Janacek: Sonata for Violin and Piano
Schubert: Fantasie for Violin and Piano in C Major, D. 934
Debussy: Sonata for Violin and Piano
Bartok: Sonata No. 1 for Violin and Piano, Op. 21
After large-scale performances of certified masterpieces by Tchaikovsky and Beethoven in Lincoln Center’s David Geffen Hall within the last few days, I was back there on Wednesday evening for a much more intimate evening with Leonidas Kavakos and Yuja Wang, whose unusual artistic chemistry has made them one of the hottest duos on the current classical music scene, on top of being two of its most sought-after soloists. Their Carnegie Hall recital a couple of years ago has remained deeply ingrained in my memory as a prime example of a highly successful collaboration, and I just could not wait to repeat the experience.
Just a few years ago, long-time violinist extraordinaire and The New York Philharmonic's current Artist-in-Residence Leonidas Kavakos would have been the bigger draw, but these days it is safe to assume that most of the audience came to see the glitzy fashion-plate and hear the truly prodigious musician that is Yuja Wang, to the point that the program, a clever, attractive and wide-ranging set of three sonatas and a fantasia, felt more like an after-thought. After all, what can't those two handle?
Janacek’s sonata was a short but not inconsequential concert opener that immediately grabbed our attention with a dramatic Con moto, in which the violin took the lead until the piano decided to restlessly join in, a Ballada that came out as a delicate rêverie, and an Adagio, in which the violin kept on interjecting jarring figures over the mournful piano. It gave the two musicians a good opportunity to establish themselves, each instrument resolutely sticking to its own mission, while still operating in perfect osmosis.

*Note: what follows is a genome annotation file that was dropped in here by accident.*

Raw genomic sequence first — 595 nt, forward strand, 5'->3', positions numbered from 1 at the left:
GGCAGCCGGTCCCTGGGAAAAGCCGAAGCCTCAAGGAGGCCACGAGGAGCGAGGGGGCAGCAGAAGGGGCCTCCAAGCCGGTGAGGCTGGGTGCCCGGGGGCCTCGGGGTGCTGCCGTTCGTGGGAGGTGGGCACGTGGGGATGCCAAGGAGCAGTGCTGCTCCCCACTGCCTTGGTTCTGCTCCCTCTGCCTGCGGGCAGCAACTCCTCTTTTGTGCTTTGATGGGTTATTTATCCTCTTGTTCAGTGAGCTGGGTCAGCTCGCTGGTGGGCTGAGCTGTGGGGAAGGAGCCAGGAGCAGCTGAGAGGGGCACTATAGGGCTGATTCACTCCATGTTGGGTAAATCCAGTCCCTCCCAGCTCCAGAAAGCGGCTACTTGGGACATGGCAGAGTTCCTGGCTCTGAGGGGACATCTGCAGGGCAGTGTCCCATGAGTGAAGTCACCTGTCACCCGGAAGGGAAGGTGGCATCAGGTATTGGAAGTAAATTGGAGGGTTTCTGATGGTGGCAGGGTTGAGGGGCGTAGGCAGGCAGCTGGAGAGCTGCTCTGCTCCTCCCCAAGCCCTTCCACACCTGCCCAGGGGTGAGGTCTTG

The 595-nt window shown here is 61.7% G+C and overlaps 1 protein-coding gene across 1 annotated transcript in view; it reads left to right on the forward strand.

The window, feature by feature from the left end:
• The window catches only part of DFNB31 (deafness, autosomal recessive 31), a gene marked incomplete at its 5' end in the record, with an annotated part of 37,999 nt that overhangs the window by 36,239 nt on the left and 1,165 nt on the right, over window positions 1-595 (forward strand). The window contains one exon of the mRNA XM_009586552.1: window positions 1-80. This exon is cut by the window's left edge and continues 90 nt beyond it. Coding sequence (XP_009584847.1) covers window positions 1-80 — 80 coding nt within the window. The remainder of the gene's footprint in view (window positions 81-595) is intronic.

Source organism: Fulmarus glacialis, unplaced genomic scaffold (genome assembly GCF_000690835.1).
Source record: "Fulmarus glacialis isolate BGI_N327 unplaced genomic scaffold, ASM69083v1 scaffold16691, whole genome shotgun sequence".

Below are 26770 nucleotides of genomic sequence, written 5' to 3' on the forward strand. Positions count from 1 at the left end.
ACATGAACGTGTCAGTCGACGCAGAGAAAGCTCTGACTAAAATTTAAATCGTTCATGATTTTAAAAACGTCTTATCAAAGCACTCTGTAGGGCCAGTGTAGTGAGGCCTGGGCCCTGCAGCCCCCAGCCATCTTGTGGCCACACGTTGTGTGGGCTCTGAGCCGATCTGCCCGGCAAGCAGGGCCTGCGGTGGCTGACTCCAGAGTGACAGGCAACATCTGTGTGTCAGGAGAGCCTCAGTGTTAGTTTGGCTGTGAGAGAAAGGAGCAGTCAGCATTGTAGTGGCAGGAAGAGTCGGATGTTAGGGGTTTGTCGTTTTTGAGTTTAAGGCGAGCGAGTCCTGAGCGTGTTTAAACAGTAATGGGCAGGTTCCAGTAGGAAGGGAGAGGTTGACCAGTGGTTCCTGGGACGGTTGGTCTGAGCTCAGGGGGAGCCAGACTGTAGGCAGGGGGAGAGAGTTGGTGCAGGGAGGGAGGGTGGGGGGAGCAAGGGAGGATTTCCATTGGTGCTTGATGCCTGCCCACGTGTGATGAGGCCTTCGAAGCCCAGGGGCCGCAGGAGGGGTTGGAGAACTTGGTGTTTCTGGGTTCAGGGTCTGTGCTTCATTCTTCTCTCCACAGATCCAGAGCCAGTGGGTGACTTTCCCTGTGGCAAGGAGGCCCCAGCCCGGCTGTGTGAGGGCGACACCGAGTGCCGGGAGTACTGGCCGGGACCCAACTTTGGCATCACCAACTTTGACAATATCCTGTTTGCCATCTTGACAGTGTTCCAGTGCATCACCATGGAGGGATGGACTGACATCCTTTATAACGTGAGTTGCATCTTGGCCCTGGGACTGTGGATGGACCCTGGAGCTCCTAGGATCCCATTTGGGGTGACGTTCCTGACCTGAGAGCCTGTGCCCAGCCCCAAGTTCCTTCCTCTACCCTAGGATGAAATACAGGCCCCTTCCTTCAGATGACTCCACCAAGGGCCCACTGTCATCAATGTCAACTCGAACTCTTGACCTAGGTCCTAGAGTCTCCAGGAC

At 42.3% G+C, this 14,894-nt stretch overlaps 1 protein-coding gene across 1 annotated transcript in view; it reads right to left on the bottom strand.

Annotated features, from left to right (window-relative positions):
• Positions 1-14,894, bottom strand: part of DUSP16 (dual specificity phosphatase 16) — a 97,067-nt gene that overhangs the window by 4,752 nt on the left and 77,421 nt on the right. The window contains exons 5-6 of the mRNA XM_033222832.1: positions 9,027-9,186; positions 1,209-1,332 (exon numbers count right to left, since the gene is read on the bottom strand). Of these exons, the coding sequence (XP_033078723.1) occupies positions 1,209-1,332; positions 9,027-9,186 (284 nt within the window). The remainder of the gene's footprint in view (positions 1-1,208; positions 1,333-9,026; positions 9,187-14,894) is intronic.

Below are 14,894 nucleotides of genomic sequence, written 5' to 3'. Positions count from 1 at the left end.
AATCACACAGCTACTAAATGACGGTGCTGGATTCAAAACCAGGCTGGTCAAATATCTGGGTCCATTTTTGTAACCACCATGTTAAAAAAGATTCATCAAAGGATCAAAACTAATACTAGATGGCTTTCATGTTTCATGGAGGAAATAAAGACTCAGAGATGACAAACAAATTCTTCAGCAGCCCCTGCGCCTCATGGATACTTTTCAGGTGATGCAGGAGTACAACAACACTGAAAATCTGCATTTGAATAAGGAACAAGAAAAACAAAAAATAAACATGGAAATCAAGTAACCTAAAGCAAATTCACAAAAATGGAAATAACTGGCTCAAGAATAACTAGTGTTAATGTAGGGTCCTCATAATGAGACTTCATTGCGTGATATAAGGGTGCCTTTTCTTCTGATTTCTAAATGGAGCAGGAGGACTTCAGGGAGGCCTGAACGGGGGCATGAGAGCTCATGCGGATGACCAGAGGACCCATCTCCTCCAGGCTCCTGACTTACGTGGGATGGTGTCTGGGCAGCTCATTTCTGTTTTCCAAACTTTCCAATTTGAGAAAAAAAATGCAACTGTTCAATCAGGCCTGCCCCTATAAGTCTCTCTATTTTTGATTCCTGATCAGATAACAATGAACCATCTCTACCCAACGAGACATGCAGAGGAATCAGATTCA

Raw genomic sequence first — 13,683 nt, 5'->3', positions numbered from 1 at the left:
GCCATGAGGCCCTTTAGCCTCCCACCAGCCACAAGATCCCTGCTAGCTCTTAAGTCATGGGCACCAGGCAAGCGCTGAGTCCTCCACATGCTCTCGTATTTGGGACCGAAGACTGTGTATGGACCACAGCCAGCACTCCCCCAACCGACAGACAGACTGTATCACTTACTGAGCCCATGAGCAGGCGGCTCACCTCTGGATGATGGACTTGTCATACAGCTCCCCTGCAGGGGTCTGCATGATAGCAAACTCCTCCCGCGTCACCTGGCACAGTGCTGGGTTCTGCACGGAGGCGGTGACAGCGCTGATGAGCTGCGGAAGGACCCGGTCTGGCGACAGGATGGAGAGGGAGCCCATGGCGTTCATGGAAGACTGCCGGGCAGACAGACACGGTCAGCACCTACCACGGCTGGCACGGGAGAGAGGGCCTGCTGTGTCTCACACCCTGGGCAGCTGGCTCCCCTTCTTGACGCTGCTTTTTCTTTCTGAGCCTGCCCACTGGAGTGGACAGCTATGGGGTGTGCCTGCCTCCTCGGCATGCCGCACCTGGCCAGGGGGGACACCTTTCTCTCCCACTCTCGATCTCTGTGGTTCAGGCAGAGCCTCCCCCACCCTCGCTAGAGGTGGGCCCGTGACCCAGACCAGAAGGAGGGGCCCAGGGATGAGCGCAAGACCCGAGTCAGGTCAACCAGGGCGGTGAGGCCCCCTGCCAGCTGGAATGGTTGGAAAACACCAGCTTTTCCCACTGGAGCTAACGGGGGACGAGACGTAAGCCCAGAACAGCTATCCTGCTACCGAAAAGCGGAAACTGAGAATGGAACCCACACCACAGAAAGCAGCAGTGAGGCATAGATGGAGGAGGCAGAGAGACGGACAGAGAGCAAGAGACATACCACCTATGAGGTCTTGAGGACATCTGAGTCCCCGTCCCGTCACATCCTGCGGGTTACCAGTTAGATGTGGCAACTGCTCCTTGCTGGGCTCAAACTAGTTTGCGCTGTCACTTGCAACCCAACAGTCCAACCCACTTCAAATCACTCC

Next came my personal highlight of the evening, which counted many, as Kavakos and Wang delivered a stunning performance of Schubert’s mighty Fantasie in C Major, a shining jewel from the composer’s impressive body of work. One sprawling movement consisting of six highly contrasting sections, the brilliant composition was expertly brought to life, starting with the violin creating achingly beautiful lines while the piano insistently played on in the background, and ending with an unexpected, wildly turbulent coda. The expansive, richly lyrical Andantino was a marvel of technical wizardry and emotional expressiveness.
A beloved staple of recitals for violin and piano, Debussy’s sonata was a leisurely walk in an impressionist landscape, all subtle colors and understated elegance, which Kavakos and Wang effortlessly mastered, organically keeping the right balance between them. This was a memorable take on what ended up being the composer's last substantial output, and one that would have probably made him proud too.
We had started the evening in the Czech Republic and we finished it in Hungary, coming full circle with even more folk dance-inspired rhythms. Bartok's sonata started off with a strongly Expressionist Allegro Appassionato before slowing down in the Adagio, whose Debussyan serenity was partly spoiled by too many coughers, who seem to be as ubiquitous in concert halls as sick passengers are in subway trains these days. As if to release all the pent-up frustration, the Allegro was Bartok at his most devilishly mischievous, during which the two musicians, who had been riding two separate trains heading to the same station, let loose and finished the program with non-stop, seemingly spontaneous but no doubt sharply calibrated, virtuosic fireworks.
Our enthusiastic ovation, and a resounding shout-out to Wang from a majorly worked-up fan, earned us a very special encore in a compelling arrangement of Schubert’s lied “Sei mir gegrüsst”, whose soulful melody was also present in the Fantasie in C Major we had just heard. A perfect ending to a perfect evening.